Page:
Trumpeter Chet Baker
Trumpeter ~Singer
birth name: Chesney Henry Baker, Jr.

Chet Baker

December 23, 1929, Yale, OK ~ May 13, 1988, Amsterdam, the Netherlands

“Well if I could play like Wynton, I wouldn't play like Wynton.” ~ Chet Baker

Chet Baker was a primary exponent of the West Coast school of cool jazz in the early and mid-'50s. As a trumpeter, he had a generally restrained, intimate playing style and he attracted attention beyond jazz for his photogenic looks and singing. ~ Allmusic: Chet Baker ~ retrieved December 17, 2013 © Allmusic

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Honoring musicians. Celebrating birthdays. Remembering death days.

December 23, 1995 ~ Billboard Hot 100 ~ #3 (3) LL Cool J, Hey Lover ~ #2 (2) Whitney Houston, Exhale (Shoop Shoop) ~ #1 (1) Mariah Carey & Boyz II Men


Baker recorded extensively throughout his career. As a result, his discography is considered widely uneven. However, some of Baker's European recordings, made near the end of his career, reveal a more mature and, at times, brilliant talent with simplicity and depth beyond his previous work. Near the end of Baker's life, he resided and played almost exclusively in Europe, returning to the USA about once a year for a few performance dates. On May 13, 1988, he fell (or was pushed) from his second story hotel window in Amsterdam and died. There was speculation that he was under the influence of drugs at the time, however his autopsy revealed that he was sober. There were also rumors that a suicide note was found but is held in private hands. A plaquette outside the Prins Hendrik Hotel memorializes him. Baker's body was brought home for interment in the Inglewood Park Cemetery in Inglewood, California. ~ All about Jazz: Chet Baker ~ retrieved December 17, 2013 © All About Jazz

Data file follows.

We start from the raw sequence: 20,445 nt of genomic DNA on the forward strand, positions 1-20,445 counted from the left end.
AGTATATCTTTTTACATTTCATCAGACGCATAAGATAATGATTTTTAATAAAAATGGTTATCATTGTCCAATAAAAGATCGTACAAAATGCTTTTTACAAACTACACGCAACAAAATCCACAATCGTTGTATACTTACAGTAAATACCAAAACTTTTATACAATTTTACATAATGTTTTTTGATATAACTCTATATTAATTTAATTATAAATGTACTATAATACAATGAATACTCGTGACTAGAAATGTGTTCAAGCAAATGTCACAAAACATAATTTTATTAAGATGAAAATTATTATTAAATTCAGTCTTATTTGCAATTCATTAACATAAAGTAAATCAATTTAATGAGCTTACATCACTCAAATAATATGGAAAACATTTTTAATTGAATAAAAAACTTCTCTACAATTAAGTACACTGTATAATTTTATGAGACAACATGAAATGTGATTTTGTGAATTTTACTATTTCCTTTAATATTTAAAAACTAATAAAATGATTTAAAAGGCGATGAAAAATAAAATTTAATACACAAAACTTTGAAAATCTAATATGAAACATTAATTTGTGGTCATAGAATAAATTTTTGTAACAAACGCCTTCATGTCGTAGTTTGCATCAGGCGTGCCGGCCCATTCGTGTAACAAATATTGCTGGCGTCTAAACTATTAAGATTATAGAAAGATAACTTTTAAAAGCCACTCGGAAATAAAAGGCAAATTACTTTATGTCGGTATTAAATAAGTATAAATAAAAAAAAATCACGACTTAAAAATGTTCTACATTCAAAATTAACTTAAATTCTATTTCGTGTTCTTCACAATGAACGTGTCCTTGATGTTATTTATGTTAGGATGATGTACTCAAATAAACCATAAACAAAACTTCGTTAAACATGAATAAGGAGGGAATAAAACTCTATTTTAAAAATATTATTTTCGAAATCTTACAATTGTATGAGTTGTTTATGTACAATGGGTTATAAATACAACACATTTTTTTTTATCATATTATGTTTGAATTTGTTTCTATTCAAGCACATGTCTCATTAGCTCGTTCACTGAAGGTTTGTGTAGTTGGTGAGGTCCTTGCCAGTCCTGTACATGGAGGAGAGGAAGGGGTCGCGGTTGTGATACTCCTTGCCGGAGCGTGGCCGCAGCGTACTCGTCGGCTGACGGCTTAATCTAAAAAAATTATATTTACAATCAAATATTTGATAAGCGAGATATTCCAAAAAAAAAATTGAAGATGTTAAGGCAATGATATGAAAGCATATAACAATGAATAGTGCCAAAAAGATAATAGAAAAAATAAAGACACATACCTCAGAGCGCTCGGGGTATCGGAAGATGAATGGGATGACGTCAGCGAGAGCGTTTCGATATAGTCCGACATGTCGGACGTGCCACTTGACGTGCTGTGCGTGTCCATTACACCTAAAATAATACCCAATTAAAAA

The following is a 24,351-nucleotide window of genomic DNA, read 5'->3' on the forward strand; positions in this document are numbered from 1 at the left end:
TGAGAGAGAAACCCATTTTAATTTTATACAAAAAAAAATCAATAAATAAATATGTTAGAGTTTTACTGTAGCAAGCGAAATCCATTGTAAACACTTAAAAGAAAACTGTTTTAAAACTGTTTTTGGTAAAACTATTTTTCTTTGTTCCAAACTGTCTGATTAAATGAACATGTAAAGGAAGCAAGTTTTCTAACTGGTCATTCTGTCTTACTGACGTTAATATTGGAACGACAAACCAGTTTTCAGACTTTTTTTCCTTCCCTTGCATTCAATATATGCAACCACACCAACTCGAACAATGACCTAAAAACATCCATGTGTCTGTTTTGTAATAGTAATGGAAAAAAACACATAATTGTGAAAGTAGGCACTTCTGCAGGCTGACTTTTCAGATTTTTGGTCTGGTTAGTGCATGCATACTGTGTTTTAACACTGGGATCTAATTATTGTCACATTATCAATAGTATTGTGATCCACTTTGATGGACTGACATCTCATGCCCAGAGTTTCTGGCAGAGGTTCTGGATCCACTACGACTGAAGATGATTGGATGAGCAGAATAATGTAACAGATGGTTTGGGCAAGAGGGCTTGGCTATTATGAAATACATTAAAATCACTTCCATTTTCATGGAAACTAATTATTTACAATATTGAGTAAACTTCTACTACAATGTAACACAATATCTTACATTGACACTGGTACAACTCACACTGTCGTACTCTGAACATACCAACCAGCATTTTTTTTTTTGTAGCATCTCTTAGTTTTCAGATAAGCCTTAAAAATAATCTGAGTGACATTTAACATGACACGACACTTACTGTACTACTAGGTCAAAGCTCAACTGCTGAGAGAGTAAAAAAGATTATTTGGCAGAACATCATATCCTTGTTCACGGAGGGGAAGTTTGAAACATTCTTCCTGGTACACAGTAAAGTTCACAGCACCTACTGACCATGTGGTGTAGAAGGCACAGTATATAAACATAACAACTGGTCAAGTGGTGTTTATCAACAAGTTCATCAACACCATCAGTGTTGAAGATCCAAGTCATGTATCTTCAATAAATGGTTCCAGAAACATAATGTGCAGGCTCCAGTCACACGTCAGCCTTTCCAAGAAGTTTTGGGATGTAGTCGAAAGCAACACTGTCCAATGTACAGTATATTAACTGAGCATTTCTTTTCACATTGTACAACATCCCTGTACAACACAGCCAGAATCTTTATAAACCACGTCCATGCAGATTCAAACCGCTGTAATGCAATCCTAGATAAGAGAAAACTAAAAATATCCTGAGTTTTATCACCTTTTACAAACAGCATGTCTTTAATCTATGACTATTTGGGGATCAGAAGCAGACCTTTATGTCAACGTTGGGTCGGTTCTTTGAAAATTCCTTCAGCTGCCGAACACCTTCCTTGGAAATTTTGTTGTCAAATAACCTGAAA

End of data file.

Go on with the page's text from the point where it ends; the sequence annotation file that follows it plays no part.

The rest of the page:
Chet Baker ~ Ranked #54 Mojo 100 Greatest Singers in 1998.

As a Session musician, guest or band member

Gerry Mulligan ~ Gerry Mulligan Quartet (1952) ~ Ranked #65 Jazzwise 100 Jazz Albums That Shook The World in 2006 ~ Mulligan first made a significant contribution to recorded jazz through his arrangements for Miles' so-called Birth Of The Cool sessions for Capitol, but it was the 1952 pianoless quartet that hit the headlines and made him (as well as trumpeter sidekick Chet Baker) virtually overnight celebrities. ~ 2006 © Jazzwise

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